To Delete or Not Delete – Is that the question?
by Hu Yoshida on Aug 18, 2011
I came across this interesting post by Floyd Christofferson at the Active Archive blog.
Floyd cites a 2008 study by the University of California, Santa Cruz, which analyzed the utilization of network file system workloads of a 22TB active storage pool by 1,500 employees. The study showed that 95% of files are reopened fewer than five times, and over 60% of the reopens occurred within a minute of the first open. It also found that over 76% of the files are never opened by more than one client, and most files are not re-opened once they are originally closed.
The majority of the files in this 22TB pool are not going to be reopened or changed. Christofferson concludes that business users have a difficult time determining which files to delete or remove from active storage, and as a result the data center disk storage continues to grow at an astronomical rate. The problem is actually even worse than that, considering these file systems are also replicated for backup cycles and distribution.
It should also be noted that even if the users were conscientious about deleting files, it doesn’t mean that the storage capacity for those files is available for reuse. Deleting files does not recover or recycle space unless the file system does it. The storage system cannot recover the space for a deleted file unless the file system tells the storage that the extents for that file system are available for reuse, and the storage system has the capability to recover that space through page-level thin provisioning. So, in some cases, the deletion of a file may not make any difference at all. Look for file systems and storage systems that can recover file space through a Write Same Command or the new UNMAP command.
Another way to answer this question is through Hitachi Data Ingestor, which looks like an NFS or CIFS filer to the user. This replicates files automatically over REST interfaces to a Hitachi Content Platform, where ultimately it is single instance stored in an object format.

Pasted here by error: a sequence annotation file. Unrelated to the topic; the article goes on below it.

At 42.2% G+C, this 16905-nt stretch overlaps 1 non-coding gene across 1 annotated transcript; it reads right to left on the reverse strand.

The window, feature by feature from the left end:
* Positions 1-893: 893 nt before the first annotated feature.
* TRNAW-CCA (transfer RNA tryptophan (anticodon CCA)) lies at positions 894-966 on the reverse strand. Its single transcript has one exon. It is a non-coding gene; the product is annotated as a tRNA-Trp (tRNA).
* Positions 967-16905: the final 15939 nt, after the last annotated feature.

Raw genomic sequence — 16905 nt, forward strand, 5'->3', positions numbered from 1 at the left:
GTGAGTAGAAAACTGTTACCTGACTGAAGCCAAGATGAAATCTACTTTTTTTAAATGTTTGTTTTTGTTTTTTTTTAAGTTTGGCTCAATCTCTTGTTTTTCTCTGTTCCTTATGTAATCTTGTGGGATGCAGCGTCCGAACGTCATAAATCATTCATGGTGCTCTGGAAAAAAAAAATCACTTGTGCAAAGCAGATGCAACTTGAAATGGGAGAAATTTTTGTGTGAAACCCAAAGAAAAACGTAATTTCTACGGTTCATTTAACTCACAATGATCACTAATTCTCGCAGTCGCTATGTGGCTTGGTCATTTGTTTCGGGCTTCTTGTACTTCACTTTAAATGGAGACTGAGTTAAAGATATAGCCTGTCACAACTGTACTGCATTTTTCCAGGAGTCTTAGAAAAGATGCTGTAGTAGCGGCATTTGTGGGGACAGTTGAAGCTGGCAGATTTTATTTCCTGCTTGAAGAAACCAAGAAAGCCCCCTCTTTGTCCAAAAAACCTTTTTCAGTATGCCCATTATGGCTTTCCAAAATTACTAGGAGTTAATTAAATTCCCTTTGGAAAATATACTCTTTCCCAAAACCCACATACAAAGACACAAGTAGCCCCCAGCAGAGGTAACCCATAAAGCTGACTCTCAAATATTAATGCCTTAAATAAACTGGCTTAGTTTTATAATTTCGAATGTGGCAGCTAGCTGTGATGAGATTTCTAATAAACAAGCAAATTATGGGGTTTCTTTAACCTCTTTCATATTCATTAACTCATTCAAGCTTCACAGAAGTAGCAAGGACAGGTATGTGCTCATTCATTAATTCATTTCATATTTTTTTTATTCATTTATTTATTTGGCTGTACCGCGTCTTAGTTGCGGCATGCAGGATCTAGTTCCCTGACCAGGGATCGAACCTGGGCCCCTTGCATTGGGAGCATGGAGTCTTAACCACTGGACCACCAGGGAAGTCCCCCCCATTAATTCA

Since the file is replicated, it does not need to be backed up.
Hitachi Data Ingestor acts like a bottomless filer; when the local filer capacity reaches 90% capacity, it deletes the files in excess of the threshold, and replaces it with a 4KB stub, which then links it to the file that is contained in the content platform.
This way, a user does not need to worry about deleting files. Let Hitachi Data Ingestor handle that.
Comments (4 )
Regarding your comment “Since the file is replicated, it does not need to be backed up.” this really comes down to a matter of trust and how many replicas you have or can afford to have.
At what point do static point-in-time backups become redundant (pardon the pun)? Are we to take on faith that all issues with data corruption or destruction are solved and no longer require mitigation?
This is exactly the fire we are fighting today. Although we are not solving it with HDI we are working towards a solution that allows us to get the stale data out of our live data steams (be it live projects or just the daily/weekly backup firehose).
Yes replicas are a matter of trust and affordability. A replica that is stored at the same location is exposed to a location failure. If you can afford it you can have a replica stored off site or on multiple sites which adds costs but provides greater assurance.
There are some things that we need to take on faith, but protection of data that is stored in a content platform like the Hitachi Content platform eliminates or addresses a lot of those issues. Taking a hash of the data as it is ingested enables us to check the hash from time to time and when we retrieve it to ensure immutability, we encrypt it to ensure privacy, we create partitions to ensure safe multi-tenancy and no escalation of management privileges, set policies for data shredding at eol, set legal holds when required, we do single instance store but we do not do deduplication on the rare chance that different data could have the same hash, and we have the ability to replicate and version it x number of times.
Thanks for the comment Steven. Knowing what to delete is a big problem.
Another problem is deciding what to keep when you are decommissioning applications. Is this usually an IT decision or a Records Management decision?